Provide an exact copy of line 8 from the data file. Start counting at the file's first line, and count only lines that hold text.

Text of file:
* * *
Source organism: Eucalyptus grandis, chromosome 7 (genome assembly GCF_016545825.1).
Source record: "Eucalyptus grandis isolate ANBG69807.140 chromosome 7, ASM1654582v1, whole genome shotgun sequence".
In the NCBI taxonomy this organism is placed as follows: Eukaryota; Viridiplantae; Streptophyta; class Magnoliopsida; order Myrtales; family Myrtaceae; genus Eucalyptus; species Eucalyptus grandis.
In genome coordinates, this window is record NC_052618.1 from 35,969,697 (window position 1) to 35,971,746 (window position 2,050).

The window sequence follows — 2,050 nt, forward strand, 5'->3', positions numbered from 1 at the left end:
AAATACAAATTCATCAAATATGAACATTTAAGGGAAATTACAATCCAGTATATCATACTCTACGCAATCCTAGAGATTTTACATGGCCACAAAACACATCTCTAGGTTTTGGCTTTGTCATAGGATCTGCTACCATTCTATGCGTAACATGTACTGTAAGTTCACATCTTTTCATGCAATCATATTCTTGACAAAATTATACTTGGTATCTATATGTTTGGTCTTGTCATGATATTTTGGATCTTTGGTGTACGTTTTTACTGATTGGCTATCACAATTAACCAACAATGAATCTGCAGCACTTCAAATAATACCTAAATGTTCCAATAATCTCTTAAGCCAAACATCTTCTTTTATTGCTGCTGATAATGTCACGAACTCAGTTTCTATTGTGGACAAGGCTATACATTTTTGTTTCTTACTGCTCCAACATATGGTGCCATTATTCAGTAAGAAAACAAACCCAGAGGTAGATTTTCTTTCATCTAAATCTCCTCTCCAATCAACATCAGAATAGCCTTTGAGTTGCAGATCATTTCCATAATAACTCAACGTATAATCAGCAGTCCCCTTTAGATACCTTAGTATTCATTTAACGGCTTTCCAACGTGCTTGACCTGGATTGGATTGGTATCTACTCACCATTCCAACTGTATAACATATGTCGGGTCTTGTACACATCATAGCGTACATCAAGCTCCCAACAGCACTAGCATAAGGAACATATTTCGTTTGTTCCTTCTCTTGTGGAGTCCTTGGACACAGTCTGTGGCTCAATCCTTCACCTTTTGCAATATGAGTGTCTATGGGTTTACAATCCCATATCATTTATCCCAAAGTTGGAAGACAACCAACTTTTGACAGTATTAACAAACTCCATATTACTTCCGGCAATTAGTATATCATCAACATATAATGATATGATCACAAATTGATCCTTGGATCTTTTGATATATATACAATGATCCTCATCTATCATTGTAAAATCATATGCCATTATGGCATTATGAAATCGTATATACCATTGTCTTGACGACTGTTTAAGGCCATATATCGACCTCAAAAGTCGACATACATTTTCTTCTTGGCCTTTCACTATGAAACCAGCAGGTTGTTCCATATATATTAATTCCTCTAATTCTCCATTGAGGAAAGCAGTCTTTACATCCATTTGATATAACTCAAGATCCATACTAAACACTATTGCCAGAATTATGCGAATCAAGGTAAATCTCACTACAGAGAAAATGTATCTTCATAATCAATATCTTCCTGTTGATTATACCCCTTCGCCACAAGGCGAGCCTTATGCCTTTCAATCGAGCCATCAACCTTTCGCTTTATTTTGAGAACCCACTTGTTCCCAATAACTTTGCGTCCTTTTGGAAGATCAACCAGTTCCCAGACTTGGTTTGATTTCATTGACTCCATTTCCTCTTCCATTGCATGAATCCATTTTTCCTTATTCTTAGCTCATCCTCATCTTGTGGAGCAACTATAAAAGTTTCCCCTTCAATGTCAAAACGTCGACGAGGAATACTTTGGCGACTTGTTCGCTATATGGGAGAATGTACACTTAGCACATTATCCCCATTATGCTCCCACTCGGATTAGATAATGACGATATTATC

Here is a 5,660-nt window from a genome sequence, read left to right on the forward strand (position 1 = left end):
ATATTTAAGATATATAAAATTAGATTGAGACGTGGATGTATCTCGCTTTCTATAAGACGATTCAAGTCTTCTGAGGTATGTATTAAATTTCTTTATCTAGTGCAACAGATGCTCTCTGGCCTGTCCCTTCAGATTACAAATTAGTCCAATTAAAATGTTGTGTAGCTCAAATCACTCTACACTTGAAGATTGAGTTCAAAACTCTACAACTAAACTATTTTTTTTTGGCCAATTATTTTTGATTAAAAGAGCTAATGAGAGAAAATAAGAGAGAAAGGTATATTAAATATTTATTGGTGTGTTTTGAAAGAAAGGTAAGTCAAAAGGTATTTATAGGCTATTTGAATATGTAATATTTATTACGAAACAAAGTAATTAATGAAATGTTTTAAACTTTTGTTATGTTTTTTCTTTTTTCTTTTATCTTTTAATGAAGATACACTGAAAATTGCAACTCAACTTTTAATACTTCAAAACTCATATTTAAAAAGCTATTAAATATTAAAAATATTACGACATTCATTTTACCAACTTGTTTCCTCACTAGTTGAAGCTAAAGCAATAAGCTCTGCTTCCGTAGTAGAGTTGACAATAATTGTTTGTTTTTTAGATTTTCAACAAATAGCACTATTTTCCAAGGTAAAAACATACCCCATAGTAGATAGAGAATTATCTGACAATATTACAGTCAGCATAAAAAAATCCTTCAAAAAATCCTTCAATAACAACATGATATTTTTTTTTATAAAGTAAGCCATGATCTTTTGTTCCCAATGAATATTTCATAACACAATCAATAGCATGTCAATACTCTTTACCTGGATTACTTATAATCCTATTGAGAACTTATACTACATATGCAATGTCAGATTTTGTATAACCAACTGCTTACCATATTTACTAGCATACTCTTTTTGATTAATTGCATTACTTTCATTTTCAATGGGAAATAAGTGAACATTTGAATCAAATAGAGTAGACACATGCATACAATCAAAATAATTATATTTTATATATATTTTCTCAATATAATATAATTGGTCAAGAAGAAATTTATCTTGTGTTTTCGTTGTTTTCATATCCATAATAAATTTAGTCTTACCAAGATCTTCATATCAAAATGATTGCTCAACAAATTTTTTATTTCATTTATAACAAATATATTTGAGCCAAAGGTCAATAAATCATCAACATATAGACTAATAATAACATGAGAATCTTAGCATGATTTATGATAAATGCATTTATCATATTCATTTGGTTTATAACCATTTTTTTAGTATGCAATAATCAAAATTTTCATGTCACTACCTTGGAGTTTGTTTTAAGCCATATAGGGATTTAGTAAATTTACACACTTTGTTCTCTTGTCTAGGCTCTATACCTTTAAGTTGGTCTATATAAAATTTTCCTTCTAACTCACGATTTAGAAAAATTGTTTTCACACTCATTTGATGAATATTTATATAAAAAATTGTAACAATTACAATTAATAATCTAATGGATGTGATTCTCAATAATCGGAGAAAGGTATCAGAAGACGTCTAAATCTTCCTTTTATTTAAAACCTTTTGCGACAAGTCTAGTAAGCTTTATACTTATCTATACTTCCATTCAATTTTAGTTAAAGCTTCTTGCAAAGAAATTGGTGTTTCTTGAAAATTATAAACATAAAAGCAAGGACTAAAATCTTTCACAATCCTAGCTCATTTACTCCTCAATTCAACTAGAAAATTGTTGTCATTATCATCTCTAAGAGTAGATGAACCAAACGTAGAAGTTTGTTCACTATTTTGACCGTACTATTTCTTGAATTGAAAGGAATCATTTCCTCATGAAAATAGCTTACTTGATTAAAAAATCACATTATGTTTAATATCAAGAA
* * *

ATATTTAAGATATATAAAATTAGATTGAGACGTGGATGTATCTCGCTTTCTATAAGACGATTCAAGTCTTCTGAGGTATGTATTAAATTTCTTTATCTAGTGCAACAGATGCTCTCTGGCCTGTCCCTTCAGATTACAAATTAGTCCAATTAAAATGTTGTGTAGCTCAAATCACTCTACACTTGAAGATTGAGTTCAAAACTCTACAACTAAACTATTTTTTTTTGGCCAATTATTTTTGATTAAAAGAGCTAATGAGAGAAAATAAGAGAGAAAGGTATATTAAATATTTATTGGTGTGTTTTGAAAGAAAGGTAAGTCAAAAGGTATTTATAGGCTATTTGAATATGTAATATTTATTACGAAACAAAGTAATTAATGAAATGTTTTAAACTTTTGTTATGTTTTTTCTTTTTTCTTTTATCTTTTAATGAAGATACACTGAAAATTGCAACTCAACTTTTAATACTTCAAAACTCATATTTAAAAAGCTATTAAATATTAAAAATATTACGACATTCATTTTACCAACTTGTTTCCTCACTAGTTGAAGCTAAAGCAATAAGCTCTGCTTCCGTAGTAGAGTTGACAATAATTGTTTGTTTTTTAGATTTTCAACAAATAGCACTATTTTCCAAGGTAAAAACATACCCCATAGTAGATAGAGAATTATCTGACAATATTACAGTCAGCATAAAAAAATCCTTCAAAAAATCCTTCAATAACAACATGATATTTTTTTTTATAAAGTAAGCCATGATCTTTTGTTCCCAATGAATATTTCATAACACAATCAATAGCATGTCAATACTCTTTACCTGGATTACTTATAATCCTATTGAGAACTTATACTACATATGCAATGTCAGATTTTGTATAACCAACTGCTTACCATATTTACTAGCATACTCTTTTTGATTAATTGCATTACTTTCATTTTCAATGGGAAATAAGTGAACATTTGAATCAAATAGAGTAGACACATGCATACAATCAAAATAATTATATTTTATATATATTTTCTCAATATAATATAATTGGTCAAGAAGAAATTTATCTTGTGTTTTCGTTGTTTTCATATCCATAATAAATTTAGTCTTACCAAGATCTTCATATCAAAATGATTGCTCAACAAATTTTTTATTTCATTTATAACAAATATATTTGAGCCAAAGGTCAATAAATCATCAACATATAGACTAATAATAACATGAGAATCTTAGCATGATTTATGATAAATGCATTTATCATATTCATTTGGTTTATAACCATTTTTTTAGTATGCAATAATCAAAATTTTCATGTCACTACCTTGGAGTTTGTTTTAAGCCATATAGGGATTTAGTAAATTTACACACTTTGTTCTCTTGTCTAGGCTCTATACCTTTAAGTTGGTCTATATAAAATTTTCCTTCTAACTCACGATTTAGAAAAATTGTTTTCACACTCATTTGATGAATATTTATATAAAAAATTGTAACAATTACAATTAATAATCTAATGGATGTGATTCTCAATAATCGGAGAAAGGTATCAGAAGACGTCTAAATCTTCCTTTTATTTAAAACCTTTTGCGACAAGTCTAGTAAGCTTTATACTTATCTATACTTCCATTCAATTTTAGTTAAAGCTTCTTGCAAAGAAATTGGTGTTTCTTGAAAATTATAAACATAAAAGCAAGGACTAAAATCTTTCACAATCCTAGCTCATTTACTCCTCAATTCAACTAGAAAATTGTTGTCATTATCATCTCTAAGAGTAGATGAACCAAACGTAGAAGTTTGTTCACTATTTTGACCGTACTATTTCTTGAATTGAAAGGAATCATTTCCTCATGAAAATAGCTTACTTGATTAAAAAATCACATTATGTTTAATATCAAGAA